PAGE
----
How about the 1985 tune "What You're Thinking (Pure Energy)" by Information

Should the band have to pay the estate of Leonard Nimony for the repeated
use of two words  and CBS-Parmount who owns the original "Star Trek" tv
episodes these two words came from, even though the two-word Nimoy phrase
is essential to the "hook" of the song?

For decades, classical, jazz and "pop" artists have appropriated lines,
hooks, riffs, and beats from other musicians.  Creativity just works that
way - you get something stuck in your head, play with it, add to it and
make it your own.  Think of the number of rock tunes that use a "Bo Diddley
beat" or the repeated phrases or riffs that pop up in big band or jazz

In the days of big band, jazz or standards, you would take musical phrases
and play them yourself on your own instrument - it might be the same
instrument used in the original and it might not.

What copyright law and Fair Use hasn't kept up with is the simple fact that
a vinyl disc or a digital sample in a computer or other kind of device is a
type of instrument - it lets you capture the soundscape around you,
manipulate it and make it into your own original work.

Granted, some uses of samples are closer to rip-offs or slight remakes of
other recorded songs.  Case in point, "I'll Be Missing You", by Puff Daddy
and Faith Evans:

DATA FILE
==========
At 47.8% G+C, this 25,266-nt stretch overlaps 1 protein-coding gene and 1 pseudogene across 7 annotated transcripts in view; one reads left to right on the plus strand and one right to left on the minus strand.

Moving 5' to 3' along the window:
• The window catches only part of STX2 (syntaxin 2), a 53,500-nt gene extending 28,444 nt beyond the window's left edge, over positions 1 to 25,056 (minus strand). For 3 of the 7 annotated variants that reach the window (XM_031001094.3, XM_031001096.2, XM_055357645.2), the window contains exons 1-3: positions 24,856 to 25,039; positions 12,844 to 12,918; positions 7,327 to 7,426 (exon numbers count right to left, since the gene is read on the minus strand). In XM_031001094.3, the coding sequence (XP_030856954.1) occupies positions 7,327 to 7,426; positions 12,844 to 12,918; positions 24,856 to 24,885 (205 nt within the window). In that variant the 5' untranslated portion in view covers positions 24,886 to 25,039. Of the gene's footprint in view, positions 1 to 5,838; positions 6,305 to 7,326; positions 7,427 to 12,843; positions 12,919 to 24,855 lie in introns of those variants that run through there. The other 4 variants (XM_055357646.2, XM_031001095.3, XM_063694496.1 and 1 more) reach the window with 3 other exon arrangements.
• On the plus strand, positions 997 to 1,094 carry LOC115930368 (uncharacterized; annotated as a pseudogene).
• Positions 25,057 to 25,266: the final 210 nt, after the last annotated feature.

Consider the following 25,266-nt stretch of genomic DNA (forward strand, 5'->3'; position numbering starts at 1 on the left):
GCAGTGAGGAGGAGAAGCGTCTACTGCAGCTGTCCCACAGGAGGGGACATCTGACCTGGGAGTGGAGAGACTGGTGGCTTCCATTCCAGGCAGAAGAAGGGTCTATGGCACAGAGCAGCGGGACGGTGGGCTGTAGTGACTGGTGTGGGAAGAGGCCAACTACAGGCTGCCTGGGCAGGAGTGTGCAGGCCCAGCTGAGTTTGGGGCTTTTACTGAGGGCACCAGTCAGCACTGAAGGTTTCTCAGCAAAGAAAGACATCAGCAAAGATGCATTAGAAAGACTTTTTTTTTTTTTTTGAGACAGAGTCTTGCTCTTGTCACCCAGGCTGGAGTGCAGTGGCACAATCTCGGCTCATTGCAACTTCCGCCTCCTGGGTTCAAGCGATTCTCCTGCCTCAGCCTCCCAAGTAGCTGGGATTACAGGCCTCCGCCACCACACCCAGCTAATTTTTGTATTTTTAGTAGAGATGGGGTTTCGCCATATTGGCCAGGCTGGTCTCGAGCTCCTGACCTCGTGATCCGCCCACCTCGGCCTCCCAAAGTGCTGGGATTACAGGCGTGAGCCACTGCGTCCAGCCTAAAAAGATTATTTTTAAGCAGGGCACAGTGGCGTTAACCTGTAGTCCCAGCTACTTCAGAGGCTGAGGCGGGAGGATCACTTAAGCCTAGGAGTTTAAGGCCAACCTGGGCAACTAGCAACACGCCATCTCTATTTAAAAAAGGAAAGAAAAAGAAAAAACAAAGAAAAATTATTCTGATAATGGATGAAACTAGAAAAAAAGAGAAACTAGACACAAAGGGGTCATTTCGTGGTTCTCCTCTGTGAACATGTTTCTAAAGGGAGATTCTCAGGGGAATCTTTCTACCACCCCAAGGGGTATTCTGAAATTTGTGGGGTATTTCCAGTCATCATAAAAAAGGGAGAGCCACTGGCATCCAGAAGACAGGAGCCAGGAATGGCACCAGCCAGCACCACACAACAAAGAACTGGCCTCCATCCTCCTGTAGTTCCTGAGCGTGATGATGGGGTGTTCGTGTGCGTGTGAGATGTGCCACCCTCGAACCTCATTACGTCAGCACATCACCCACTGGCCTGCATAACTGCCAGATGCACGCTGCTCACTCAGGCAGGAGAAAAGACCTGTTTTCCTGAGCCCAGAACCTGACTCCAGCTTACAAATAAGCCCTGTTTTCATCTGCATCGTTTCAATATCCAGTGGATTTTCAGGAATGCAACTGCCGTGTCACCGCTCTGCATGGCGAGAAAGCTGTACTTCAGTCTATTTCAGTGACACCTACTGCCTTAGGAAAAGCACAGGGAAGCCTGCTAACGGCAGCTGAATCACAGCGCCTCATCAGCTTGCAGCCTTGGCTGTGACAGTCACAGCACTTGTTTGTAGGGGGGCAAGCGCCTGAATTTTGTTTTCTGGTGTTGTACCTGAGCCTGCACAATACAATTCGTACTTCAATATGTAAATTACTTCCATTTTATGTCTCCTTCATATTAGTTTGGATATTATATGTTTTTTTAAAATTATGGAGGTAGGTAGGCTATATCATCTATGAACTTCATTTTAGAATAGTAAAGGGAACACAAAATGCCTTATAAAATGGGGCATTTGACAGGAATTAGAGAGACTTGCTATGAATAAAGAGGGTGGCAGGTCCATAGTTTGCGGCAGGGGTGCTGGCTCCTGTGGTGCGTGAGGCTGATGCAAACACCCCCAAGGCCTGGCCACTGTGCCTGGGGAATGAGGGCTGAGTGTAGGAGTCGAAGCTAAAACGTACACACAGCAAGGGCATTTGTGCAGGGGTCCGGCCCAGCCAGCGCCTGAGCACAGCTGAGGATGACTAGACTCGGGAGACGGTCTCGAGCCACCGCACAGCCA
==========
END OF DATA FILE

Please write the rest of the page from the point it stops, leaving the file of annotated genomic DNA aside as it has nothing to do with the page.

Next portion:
... which uses pretty much the same overall song structure and chorus of
 "Every Breath You Take" by the Police:

The Police, by way, have said their song was influenced by Gene Pitney's
"Every Breath I Take":

Should Gene Pitney sue both of them?

Some would argue that some of the most creative work in pop and rap was
happening in the 1980s and 90s before several court cases limited what
artists would sample and play around with - records and cds of licensed
"beats" took over that were "safe" to use - the free range sampling of a
group like De La Soul just wasn't possible anymore and recorded music is
blander for it, the same beats and riffs popping up over and over again.

Some artists, wanting to get beyond what's legally "safe" to use, have
taken to releasing tracks or entire albums outside of commercial outlets.
The most well known example - Danger Mouse's "Grey Album", which
recontextualizes the Beatles's "White Album", mixing it with Jaz-Z's "Black

The Wikipedia article summarizes some of the controversy around the album
and the response to it by EMI:


On Mon, Mar 16, 2015 at 4:48 PM, Tom Fine <[log in to unmask]>

> Hi Aaron:
> What if "all the help it can get" entails a forced burst of originality?
> Just sayin' ...
> Maybe American popular music has been too derivative and has driven itself